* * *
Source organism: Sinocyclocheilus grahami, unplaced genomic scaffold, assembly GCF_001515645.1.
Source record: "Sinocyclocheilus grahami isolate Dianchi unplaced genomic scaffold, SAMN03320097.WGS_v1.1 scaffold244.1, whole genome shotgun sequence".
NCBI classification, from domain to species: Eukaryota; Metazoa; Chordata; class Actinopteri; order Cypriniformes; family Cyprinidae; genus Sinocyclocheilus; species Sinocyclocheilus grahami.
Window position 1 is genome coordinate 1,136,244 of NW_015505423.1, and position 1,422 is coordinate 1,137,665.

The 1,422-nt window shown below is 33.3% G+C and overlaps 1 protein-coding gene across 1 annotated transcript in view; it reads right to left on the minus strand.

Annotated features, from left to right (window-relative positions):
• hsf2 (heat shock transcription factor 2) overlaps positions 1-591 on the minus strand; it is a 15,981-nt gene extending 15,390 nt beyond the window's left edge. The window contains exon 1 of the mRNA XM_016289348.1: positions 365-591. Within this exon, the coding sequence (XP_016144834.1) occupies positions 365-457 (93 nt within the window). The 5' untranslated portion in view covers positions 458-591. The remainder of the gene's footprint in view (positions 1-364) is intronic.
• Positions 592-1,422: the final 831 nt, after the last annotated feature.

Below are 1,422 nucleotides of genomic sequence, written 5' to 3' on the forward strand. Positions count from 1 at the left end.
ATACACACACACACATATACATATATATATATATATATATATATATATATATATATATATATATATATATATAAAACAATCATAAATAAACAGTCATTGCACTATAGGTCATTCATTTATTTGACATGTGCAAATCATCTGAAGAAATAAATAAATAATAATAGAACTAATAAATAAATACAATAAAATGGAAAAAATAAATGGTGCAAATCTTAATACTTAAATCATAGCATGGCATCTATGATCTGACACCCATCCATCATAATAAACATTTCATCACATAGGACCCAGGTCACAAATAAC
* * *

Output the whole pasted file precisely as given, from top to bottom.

Source organism: Sinocyclocheilus grahami, unplaced genomic scaffold, assembly GCF_001515645.1.
Source record: "Sinocyclocheilus grahami isolate Dianchi unplaced genomic scaffold, SAMN03320097.WGS_v1.1 scaffold244.1, whole genome shotgun sequence".
NCBI classification, from domain to species: Eukaryota; Metazoa; Chordata; class Actinopteri; order Cypriniformes; family Cyprinidae; genus Sinocyclocheilus; species Sinocyclocheilus grahami.
Window position 1 is genome coordinate 1,136,244 of NW_015505423.1, and position 1,422 is coordinate 1,137,665.

The 1,422-nt window shown below is 33.3% G+C and overlaps 1 protein-coding gene across 1 annotated transcript in view; it reads right to left on the minus strand.

Annotated features, from left to right (window-relative positions):
• hsf2 (heat shock transcription factor 2) overlaps positions 1-591 on the minus strand; it is a 15,981-nt gene extending 15,390 nt beyond the window's left edge. The window contains exon 1 of the mRNA XM_016289348.1: positions 365-591. Within this exon, the coding sequence (XP_016144834.1) occupies positions 365-457 (93 nt within the window). The 5' untranslated portion in view covers positions 458-591. The remainder of the gene's footprint in view (positions 1-364) is intronic.
• Positions 592-1,422: the final 831 nt, after the last annotated feature.

Below are 1,422 nucleotides of genomic sequence, written 5' to 3' on the forward strand. Positions count from 1 at the left end.
ATACACACACACACATATACATATATATATATATATATATATATATATATATATATATATATATATATATATAAAACAATCATAAATAAACAGTCATTGCACTATAGGTCATTCATTTATTTGACATGTGCAAATCATCTGAAGAAATAAATAAATAATAATAGAACTAATAAATAAATACAATAAAATGGAAAAAATAAATGGTGCAAATCTTAATACTTAAATCATAGCATGGCATCTATGATCTGACACCCATCCATCATAATAAACATTTCATCACATAGGACCCAGGTCACAAATAAC